Unlearning and Extinction Bursts

Learning new things is easy. Adopting new behaviors as a result of that knowledge is harder.

I was asked to write an article for Chief Learning Officer Magazine on behavioral extinction’s role in the learning process. You can read it over at: http://www.clomedia.com/articles/6525-unlearn-before-you-can-change . It’s about how we need to unlearn old behaviors before we can learn new behaviors.

This “rule” – unlearning has to happen before new learning can occur - applies to everyone whether it is an individual trying to create a new exercise habit or a company initiating a new work process.

If you are in a position of leadership, at some point, you are going to be tasked with teaching people new skills. Knowing what you want to teach is only part of what makes a good teacher. Teaching is an art and the best teachers are compassionate. They give us space to make mistakes. They nudge us along as we struggle to learn the new way of doing things.

They are compassionate because they understand – we will struggle. We have to unlearn old habits before we can fully master new ones. And they give us the space and encouragement we need, consistently over time in the form of compassionate pressure and encouragement, to make those changes.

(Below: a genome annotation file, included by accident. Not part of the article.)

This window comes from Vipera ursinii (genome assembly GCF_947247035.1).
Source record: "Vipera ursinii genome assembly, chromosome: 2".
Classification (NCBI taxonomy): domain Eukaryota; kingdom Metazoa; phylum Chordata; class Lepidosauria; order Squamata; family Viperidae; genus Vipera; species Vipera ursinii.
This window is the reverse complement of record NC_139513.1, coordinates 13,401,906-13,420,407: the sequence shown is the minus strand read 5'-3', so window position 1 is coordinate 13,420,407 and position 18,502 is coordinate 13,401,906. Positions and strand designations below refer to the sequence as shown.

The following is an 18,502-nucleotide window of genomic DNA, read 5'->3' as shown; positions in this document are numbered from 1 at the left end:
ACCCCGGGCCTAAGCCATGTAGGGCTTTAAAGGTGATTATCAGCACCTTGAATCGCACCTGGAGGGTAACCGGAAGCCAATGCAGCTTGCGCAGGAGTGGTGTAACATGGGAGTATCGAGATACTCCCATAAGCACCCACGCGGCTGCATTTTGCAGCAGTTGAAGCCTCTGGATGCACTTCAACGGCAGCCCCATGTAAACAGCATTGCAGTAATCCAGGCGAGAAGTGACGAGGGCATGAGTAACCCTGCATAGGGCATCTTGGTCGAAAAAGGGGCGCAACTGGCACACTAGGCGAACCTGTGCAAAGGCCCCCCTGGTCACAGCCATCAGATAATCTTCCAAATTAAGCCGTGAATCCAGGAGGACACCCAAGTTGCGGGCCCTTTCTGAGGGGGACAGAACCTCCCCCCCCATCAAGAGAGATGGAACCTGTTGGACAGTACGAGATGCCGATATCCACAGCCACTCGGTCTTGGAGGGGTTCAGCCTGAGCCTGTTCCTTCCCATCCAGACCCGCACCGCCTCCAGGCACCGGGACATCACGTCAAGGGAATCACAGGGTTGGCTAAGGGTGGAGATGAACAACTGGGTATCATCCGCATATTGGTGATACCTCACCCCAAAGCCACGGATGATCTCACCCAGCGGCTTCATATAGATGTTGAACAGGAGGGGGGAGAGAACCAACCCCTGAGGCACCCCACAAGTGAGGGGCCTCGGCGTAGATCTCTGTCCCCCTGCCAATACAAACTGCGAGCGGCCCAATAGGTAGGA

Learning how unlearning will save you a LOT of frustration the next time you are tasked with teaching someone, including yourself, new tricks. When you understand how learning and unlearning occur, you find there is no need to get frustrated. You just have to create the conditions in which learning and unlearning can occur.

If you want to learn more about the science of learning and unlearning and behavioral conditioning  - check out this course: Why is Change so Hard? https://humanistlearning.com/change1/

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